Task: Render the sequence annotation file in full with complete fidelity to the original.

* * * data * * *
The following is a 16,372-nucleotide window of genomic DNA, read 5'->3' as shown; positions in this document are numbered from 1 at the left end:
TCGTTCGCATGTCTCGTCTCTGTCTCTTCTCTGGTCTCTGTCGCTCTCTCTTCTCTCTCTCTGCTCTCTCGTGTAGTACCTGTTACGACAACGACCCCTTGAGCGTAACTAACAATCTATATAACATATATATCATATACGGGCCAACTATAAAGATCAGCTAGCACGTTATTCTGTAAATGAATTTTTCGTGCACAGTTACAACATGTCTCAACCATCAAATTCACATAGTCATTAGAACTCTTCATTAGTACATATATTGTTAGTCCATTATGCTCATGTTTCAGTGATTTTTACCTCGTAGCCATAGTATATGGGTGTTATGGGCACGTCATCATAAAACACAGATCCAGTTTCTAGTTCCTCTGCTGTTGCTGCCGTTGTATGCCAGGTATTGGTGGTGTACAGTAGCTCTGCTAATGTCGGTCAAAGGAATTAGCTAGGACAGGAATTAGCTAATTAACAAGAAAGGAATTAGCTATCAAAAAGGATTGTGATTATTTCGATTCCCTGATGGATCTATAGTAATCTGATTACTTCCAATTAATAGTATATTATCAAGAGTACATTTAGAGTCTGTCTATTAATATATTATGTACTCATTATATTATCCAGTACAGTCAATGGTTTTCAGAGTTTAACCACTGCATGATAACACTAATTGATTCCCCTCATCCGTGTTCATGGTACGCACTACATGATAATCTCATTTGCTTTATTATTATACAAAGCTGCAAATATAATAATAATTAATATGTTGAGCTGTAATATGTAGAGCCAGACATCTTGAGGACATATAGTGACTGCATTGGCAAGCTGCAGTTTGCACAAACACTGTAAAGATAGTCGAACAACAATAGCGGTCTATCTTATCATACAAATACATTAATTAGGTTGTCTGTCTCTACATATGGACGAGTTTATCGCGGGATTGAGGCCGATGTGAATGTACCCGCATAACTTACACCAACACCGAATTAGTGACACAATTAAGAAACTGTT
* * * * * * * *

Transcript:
The following is a 16,372-nucleotide window of genomic DNA, read 5'->3' as shown; positions in this document are numbered from 1 at the left end:
TCGTTCGCATGTCTCGTCTCTGTCTCTTCTCTGGTCTCTGTCGCTCTCTCTTCTCTCTCTCTGCTCTCTCGTGTAGTACCTGTTACGACAACGACCCCTTGAGCGTAACTAACAATCTATATAACATATATATCATATACGGGCCAACTATAAAGATCAGCTAGCACGTTATTCTGTAAATGAATTTTTCGTGCACAGTTACAACATGTCTCAACCATCAAATTCACATAGTCATTAGAACTCTTCATTAGTACATATATTGTTAGTCCATTATGCTCATGTTTCAGTGATTTTTACCTCGTAGCCATAGTATATGGGTGTTATGGGCACGTCATCATAAAACACAGATCCAGTTTCTAGTTCCTCTGCTGTTGCTGCCGTTGTATGCCAGGTATTGGTGGTGTACAGTAGCTCTGCTAATGTCGGTCAAAGGAATTAGCTAGGACAGGAATTAGCTAATTAACAAGAAAGGAATTAGCTATCAAAAAGGATTGTGATTATTTCGATTCCCTGATGGATCTATAGTAATCTGATTACTTCCAATTAATAGTATATTATCAAGAGTACATTTAGAGTCTGTCTATTAATATATTATGTACTCATTATATTATCCAGTACAGTCAATGGTTTTCAGAGTTTAACCACTGCATGATAACACTAATTGATTCCCCTCATCCGTGTTCATGGTACGCACTACATGATAATCTCATTTGCTTTATTATTATACAAAGCTGCAAATATAATAATAATTAATATGTTGAGCTGTAATATGTAGAGCCAGACATCTTGAGGACATATAGTGACTGCATTGGCAAGCTGCAGTTTGCACAAACACTGTAAAGATAGTCGAACAACAATAGCGGTCTATCTTATCATACAAATACATTAATTAGGTTGTCTGTCTCTACATATGGACGAGTTTATCGCGGGATTGAGGCCGATGTGAATGTACCCGCATAACTTACACCAACACCGAATTAGTGACACAATTAAGAAACTGTT